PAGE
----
Largely due to this discontent, school officials refused to grant him a one-year extension on his contract after the 1993 season, even though the Tigers had rebounded from 5–6 in 1992 to a solid 8–3 record that year. Angered at what he saw as a lack of support, Hatfield resigned at the end of the regular season.[3]

Rice

Soon afterward, Hatfield was hired at Rice University, where he compiled a 55–78–1 record before resigning on November 30, 2005 following a 1–10 season.[4] He only had three winning seasons in 12 years. Although the Owls were bowl-eligible in those three winning seasons, they weren't invited to a bowl in part because of the school's small alumni and fan base. Rice is the second-smallest school in Division I FBS and often had to play schools 10 times its size or more (and in some cases, with more freshmen than it has students), a major reason why he wasn't as successful as he had been at his previous stops. In his first year, despite a losing overall record, he managed to lead the Owls to a share of the SWC title.

Football coaching philosophy

One of the few remaining proponents of the conservative triple-option offense in college football, Hatfield compiled a 168–140–4 record as a head coach.

On Nov. 25, 2014 It was announced that Hatfield was chosen as the recipient of the 2015 Amos Alonzo Stagg Award.[5]

Notable players

Some of the notable players that he helped coach include

Controversy regarding homosexual players

In 2002 while coaching at Rice University, Hatfield was quoted in November 1 issue of the Chronicle of Higher Education that he "would not necessarily kick a player off the team for being gay, he probably would think hard about it."[6] In the article, he cited his religious beliefs as the motivation for his stance. Soon after the publication, Hatfield apologized for his comments and, though many student groups called for his firing, he continued to coach the Owls until 2005.

Head coaching record

Year Team Overall Conference Standing Bowl/playoffs Coaches# AP°
Air Force Falcons (NCAA Division I-A independent) (1979)
1979 Air Force 2–9
Air Force Falcons (Western Athletic Conference) (1980–1983)
1980 Air Force 2–9–1 1–6 T–8th
1981 Air Force 4–7 2–5 7th
1982 Air Force 8–5 4–3 T–3rd W Hall of Fame Classic
1983 Air Force 10–2 5–2 2nd W Independence 15 13
Air Force: 26–32–1 12–16
Arkansas Razorbacks (Southwest Conference) (1984–1989)
1984 Arkansas 7–4–1 5–3 T–3rd L Liberty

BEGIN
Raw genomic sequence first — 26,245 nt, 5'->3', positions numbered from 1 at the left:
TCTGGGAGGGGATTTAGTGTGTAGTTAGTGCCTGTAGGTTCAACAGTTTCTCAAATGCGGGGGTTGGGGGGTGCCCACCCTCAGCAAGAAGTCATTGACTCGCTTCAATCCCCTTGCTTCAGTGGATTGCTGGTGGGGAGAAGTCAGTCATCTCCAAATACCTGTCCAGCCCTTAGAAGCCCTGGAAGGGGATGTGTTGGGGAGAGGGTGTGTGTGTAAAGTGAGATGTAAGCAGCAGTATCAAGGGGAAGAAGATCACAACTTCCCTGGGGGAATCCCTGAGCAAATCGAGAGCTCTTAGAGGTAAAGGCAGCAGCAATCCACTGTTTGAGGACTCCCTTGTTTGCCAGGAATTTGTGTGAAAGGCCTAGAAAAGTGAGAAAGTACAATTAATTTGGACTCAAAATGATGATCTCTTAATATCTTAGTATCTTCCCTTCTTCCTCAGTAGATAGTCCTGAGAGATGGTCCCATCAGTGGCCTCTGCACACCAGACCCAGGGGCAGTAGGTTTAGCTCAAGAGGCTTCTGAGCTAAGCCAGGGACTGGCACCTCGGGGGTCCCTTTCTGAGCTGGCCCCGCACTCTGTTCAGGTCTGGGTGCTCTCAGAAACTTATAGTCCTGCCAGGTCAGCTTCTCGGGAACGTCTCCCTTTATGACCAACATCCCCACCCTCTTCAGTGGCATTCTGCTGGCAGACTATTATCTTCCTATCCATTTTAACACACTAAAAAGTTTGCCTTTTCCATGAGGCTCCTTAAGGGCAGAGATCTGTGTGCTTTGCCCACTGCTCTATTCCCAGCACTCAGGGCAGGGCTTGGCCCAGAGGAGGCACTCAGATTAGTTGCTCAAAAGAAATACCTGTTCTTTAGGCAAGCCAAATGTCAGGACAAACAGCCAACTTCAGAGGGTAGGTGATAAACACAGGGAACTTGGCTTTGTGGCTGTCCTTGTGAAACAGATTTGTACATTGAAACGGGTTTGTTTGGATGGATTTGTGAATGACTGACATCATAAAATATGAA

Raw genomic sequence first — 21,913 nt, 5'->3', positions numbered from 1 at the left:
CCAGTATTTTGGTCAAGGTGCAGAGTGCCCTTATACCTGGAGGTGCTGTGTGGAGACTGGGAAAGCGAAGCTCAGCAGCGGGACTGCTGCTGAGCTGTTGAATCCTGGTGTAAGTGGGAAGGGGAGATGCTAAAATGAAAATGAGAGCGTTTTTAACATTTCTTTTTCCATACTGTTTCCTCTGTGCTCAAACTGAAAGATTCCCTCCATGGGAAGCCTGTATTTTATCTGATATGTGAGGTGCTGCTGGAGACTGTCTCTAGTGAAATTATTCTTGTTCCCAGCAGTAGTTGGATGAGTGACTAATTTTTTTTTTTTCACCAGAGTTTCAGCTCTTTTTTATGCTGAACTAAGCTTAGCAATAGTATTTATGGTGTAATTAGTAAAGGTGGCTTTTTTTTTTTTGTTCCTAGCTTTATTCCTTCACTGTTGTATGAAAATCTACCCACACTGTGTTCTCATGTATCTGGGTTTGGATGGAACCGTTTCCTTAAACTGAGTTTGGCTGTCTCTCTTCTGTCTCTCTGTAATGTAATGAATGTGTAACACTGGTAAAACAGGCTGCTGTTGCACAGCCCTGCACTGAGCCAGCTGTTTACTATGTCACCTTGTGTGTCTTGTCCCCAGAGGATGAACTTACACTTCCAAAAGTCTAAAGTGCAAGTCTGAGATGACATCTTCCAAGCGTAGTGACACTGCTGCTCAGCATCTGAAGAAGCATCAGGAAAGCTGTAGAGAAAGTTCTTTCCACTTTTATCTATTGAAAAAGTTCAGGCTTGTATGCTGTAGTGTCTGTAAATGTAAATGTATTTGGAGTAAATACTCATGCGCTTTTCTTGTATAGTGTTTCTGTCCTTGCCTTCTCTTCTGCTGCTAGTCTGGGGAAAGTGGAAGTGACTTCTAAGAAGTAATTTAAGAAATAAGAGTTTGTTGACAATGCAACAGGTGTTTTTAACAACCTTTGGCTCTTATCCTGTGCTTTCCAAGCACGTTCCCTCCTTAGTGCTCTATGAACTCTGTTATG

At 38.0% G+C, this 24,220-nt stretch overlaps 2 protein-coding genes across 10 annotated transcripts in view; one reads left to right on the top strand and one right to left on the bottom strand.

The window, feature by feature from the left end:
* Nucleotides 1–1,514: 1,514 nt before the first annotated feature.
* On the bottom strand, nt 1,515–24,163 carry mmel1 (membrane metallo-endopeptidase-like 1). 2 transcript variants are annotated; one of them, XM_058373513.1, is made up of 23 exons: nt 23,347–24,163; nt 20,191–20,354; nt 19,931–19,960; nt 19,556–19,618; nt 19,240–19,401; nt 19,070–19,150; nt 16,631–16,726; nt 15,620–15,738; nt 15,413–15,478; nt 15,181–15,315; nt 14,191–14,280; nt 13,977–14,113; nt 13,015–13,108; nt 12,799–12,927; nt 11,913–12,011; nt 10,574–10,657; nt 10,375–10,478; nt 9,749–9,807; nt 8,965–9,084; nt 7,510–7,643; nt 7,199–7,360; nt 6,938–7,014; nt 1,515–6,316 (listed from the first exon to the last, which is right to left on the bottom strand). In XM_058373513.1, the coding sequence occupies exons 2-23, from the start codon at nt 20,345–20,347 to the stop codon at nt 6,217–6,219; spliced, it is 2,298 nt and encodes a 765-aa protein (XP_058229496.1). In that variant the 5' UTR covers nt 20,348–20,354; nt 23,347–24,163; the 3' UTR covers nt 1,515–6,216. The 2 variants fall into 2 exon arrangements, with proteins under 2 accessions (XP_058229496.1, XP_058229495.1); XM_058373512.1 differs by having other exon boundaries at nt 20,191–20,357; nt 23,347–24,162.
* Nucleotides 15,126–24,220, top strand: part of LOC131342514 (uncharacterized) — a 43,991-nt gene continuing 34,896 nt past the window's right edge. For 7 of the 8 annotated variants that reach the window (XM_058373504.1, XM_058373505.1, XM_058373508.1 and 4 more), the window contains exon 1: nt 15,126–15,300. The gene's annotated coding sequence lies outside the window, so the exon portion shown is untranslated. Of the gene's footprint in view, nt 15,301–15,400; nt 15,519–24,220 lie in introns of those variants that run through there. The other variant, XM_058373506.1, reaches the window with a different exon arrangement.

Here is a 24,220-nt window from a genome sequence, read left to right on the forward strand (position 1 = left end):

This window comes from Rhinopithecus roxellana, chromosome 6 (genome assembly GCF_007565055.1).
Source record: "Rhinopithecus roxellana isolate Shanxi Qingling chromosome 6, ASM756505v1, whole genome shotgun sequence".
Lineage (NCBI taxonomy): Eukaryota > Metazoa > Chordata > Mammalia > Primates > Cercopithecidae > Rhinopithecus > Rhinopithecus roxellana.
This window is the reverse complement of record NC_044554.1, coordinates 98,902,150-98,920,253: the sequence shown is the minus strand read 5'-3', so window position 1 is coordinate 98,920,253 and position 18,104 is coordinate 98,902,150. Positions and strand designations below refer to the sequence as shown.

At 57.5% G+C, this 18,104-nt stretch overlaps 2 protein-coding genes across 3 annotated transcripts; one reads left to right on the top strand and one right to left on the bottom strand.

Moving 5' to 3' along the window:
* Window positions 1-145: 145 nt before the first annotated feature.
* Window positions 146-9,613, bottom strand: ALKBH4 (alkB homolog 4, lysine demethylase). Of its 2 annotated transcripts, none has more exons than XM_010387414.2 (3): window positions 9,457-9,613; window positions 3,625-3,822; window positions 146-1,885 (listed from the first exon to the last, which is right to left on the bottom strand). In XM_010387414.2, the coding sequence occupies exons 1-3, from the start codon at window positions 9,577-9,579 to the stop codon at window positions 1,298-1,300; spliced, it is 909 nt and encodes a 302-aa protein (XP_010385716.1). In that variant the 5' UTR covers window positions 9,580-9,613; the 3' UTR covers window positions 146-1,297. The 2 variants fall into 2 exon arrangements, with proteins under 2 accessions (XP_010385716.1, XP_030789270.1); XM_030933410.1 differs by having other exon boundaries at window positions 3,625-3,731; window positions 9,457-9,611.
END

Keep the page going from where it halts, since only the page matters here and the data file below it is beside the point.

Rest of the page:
1985 Arkansas 10–2 6–2 T–2nd W Holiday 12 12
1986 Arkansas 9–3 6–2 T–2nd L Orange 16 15
1987 Arkansas 9–4 5–2 T–2nd L Liberty
1988 Arkansas 10–2 7–0 1st L Cotton 13 12
1989 Arkansas 10–2 7–1 1st L Cotton 13 13
Arkansas: 55–17–1 36–10
Clemson Tigers (Atlantic Coast Conference) (1990–1993)
1990 Clemson 10–2 5–2 T–2nd W Hall of Fame 9 9
1991 Clemson 9–2–1 6–0–1 1st L Florida Citrus 17 18
1992 Clemson 5–6 3–5 7th
1993 Clemson 8–3[n 1] 5–3 T–3rd W Peach[n 1] 23[n 1] 24[n 1]
Clemson: 32–13–1 19–10–1
Rice Owls (Southwest Conference) (1994–1995)
1994 Rice 5–6 4–3 T–1st
1995 Rice 2–8–1 1–6 7th
Rice Owls (Western Athletic Conference) (1996–2004)
1996 Rice 7–4 6–2 T–2nd
1997 Rice 7–4 5–3 T–2nd
1998 Rice 5–6 5–3 T–3rd
1999 Rice 5–6 4–3 4th
2000 Rice 3–8 2–6 T–6th
2001 Rice 8–4 5–3 T–4th
2002 Rice 4–7 3–5 T–6th
2003 Rice 5–7 5–3 T–4th
2004 Rice 3–8 2–6 9th
Rice Owls (Conference USA) (2005)
2005 Rice 1–10 1–7 T–5th (West)
Rice: 55–78–1 43–50
Total: 168–140–4
      National championship         Conference title         Conference division title
#Rankings from final Coaches Poll.
°Rankings from final AP Poll.

See also

Notes

  1. ^ a b c d Hatfield resigned after the regular season. Tommy West coached Clemson in the Peach Bowl. Clemson credits the 1993 regular season to Hatfield and the Peach Bowl to West.

References

  1. ^ Murphy, Austin. Not exactly Hog Heaven. Sports Illustrated, September 21, 1992.
  2. ^ Hanley, Brian. Clemson gets "Real McCoy". Chicago Sun-Times, December 30, 1990.
  3. ^ Clemson coach quits. The New York Times, November 25, 1993.
  4. ^ "Head football coach Ken Hatfield resigns".  
  5. ^ http://nashvillesportsmix.com/2014/11/ken-hatfield-named-2015-amos-alonzo-stagg-award-recipient/
  6. ^ White, Dee. Coach Hatfield and the Loneliest Athletes outsports.com November 7, 2002

External links